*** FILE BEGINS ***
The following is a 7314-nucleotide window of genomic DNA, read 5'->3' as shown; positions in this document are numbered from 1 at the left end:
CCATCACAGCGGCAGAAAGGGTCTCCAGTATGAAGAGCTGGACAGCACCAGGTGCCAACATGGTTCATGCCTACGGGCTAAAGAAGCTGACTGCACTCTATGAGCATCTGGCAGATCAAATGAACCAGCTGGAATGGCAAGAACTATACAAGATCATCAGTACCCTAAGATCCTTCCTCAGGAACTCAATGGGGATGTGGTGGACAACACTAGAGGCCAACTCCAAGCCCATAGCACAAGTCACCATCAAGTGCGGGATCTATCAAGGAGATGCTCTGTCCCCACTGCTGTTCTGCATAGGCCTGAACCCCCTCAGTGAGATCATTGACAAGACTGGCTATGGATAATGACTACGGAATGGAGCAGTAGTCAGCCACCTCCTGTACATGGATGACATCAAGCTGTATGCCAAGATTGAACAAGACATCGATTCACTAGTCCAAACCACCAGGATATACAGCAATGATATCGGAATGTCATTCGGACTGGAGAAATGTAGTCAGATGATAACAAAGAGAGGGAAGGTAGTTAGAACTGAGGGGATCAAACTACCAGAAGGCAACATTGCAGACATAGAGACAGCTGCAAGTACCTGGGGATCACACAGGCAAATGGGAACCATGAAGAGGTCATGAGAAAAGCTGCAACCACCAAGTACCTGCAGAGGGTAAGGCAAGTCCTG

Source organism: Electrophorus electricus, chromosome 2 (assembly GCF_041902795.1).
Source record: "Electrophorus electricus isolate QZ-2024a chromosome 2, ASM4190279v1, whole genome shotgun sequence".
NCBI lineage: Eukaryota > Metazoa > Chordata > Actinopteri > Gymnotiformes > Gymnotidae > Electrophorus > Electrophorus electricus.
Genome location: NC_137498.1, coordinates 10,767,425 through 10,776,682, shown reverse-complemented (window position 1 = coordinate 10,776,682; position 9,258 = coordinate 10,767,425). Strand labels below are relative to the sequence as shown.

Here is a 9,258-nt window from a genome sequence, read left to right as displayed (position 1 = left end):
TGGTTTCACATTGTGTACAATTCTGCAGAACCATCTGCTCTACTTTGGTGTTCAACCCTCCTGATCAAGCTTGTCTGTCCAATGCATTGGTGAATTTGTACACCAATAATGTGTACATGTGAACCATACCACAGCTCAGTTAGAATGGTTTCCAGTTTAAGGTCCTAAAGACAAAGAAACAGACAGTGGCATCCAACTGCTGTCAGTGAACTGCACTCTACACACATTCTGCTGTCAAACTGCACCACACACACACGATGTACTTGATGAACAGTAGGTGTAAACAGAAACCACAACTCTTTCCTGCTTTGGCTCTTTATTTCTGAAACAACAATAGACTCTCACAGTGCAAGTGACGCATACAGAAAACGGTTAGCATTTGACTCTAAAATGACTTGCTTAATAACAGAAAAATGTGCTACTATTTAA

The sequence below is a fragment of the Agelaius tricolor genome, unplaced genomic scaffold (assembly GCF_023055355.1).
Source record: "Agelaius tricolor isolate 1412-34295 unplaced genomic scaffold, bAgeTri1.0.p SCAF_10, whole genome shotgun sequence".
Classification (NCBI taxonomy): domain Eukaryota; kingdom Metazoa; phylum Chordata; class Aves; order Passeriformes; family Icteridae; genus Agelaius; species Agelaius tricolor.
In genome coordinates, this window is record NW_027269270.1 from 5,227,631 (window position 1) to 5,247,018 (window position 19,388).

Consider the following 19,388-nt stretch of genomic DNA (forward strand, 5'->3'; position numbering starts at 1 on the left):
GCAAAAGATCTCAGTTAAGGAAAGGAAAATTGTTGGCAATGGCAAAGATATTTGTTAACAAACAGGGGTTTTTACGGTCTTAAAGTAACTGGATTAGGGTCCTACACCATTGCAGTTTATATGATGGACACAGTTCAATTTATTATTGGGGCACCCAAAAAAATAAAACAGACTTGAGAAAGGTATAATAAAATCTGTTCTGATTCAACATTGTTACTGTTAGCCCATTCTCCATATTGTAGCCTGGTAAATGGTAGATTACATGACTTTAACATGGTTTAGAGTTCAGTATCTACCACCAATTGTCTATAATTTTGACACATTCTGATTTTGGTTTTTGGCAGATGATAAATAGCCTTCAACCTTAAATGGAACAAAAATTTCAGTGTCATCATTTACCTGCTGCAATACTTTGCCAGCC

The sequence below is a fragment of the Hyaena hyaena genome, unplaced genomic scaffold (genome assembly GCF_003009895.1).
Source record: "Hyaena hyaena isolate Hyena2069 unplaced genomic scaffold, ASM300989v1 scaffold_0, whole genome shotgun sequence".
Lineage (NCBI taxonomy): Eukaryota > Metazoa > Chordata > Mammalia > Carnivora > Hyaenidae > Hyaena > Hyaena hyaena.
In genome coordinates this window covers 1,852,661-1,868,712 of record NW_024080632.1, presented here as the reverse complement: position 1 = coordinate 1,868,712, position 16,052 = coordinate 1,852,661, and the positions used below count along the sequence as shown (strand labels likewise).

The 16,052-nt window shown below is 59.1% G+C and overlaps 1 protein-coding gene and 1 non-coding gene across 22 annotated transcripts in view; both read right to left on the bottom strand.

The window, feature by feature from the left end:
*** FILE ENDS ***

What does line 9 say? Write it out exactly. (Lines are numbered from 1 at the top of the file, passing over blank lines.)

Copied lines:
The sequence below is a fragment of the Agelaius tricolor genome, unplaced genomic scaffold (assembly GCF_023055355.1).